Vettel, meanwhile, is emphatic about the good job Arrivabene is doing.

"In the past, Maurizio was often criticized," the German is quoted by Auto Bild.

"But he does a good job and has become a real leader."

And when president Marchionne was asked specifically about whether Arrivabene carries the can for Ferrari's technical problems, he is quoted by Turun Sanomat: "No, no.

"Both Mattia and Maurizio were involved in the process. To assign guilt would be pretty idiotic. Technically as CEO I am also involved," Marchionne is quoted by the Finnish newspaper.

Ferrari's ultra-successful former technical boss Ross Brawn urged the Maranello outfit to buck the storm of its late-season title collapse.

"The team is under unnecessary pressure," Speed Week quotes the F1 sporting director as saying. "They should now be calm and focus on the end of the world championship."

Marchionne agrees: "The important thing is that the problems are solved and that we win. It is never about one person.

"The three Asian races were the sum of unlucky events, and the likelihood of a recurrence is low.

"We have made one change to the organization by bringing in an experienced expert to strengthen the quality side of things. This team knows how to win," he insisted.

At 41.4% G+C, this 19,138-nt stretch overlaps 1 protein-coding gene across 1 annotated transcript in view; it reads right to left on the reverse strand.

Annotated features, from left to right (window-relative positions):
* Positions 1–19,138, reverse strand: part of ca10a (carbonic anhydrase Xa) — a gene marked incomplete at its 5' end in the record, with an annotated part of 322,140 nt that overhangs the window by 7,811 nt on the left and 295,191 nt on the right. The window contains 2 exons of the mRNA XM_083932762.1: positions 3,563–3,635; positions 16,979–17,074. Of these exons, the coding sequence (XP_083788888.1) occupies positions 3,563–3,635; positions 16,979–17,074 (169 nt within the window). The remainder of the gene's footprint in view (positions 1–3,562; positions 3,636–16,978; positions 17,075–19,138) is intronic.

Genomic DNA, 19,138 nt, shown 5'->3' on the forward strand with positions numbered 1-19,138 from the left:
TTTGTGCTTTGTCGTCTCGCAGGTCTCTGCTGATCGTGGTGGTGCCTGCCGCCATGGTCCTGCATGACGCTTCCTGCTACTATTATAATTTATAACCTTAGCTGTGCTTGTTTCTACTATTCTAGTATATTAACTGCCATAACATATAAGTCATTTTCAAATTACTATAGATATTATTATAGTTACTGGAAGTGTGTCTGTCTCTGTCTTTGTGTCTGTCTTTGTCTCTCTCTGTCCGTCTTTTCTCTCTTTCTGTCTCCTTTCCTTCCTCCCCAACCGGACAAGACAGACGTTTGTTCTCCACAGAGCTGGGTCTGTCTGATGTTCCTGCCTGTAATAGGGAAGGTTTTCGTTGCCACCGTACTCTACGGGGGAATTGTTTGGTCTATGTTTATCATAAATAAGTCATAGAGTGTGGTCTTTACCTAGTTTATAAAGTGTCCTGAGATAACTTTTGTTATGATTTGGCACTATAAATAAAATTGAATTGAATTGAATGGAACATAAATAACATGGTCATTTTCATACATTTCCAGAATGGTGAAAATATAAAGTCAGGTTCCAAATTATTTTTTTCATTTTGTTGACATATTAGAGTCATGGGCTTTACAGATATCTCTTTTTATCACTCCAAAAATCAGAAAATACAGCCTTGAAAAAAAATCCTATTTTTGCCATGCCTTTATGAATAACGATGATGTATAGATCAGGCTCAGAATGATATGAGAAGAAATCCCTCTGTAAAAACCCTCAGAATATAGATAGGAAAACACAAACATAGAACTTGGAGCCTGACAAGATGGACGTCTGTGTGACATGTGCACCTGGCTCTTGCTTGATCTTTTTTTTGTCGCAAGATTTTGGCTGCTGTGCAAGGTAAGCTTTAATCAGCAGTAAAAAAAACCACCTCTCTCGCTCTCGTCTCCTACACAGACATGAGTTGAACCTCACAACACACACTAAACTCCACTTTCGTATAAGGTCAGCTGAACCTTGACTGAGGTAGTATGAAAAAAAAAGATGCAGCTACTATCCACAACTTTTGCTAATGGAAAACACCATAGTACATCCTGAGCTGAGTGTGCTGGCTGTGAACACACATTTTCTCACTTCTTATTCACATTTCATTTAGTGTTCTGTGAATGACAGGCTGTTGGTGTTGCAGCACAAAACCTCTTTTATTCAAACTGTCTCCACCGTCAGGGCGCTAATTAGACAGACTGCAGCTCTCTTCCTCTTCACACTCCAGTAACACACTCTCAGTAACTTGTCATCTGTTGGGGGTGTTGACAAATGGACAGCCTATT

Bottas says he's learning from recent setbacks

As Aldo Costa developed the Mercedes to make it faster and defeat Ferrari Valtteri Bottas could not adapt his driving style to work. He was 34 seconds behind Hamilton in Austin
As Aldo Costa developed the Mercedes to make it faster and defeat Ferrari, Valtteri Bottas could not adapt his driving style to work with the car. He was 34 seconds behind Hamilton in Austin

Valtteri Bottas insists that he is still making progress with Mercedes, and regards his recent difficult string of races as an opportunity to learn.

Bottas, having joined Mercedes from Williams, emerged as a front-runner during the opening half of the campaign, and thrust himself into title contention via victories in Russia and Austria.

However, Bottas has not finished on the podium in the past three events, and slipping to fifth during the closing stages in the United States means he is now out of running for the championship.

Despite the recent challenges, Bottas insists that he is still developing both as a driver and with Mercedes.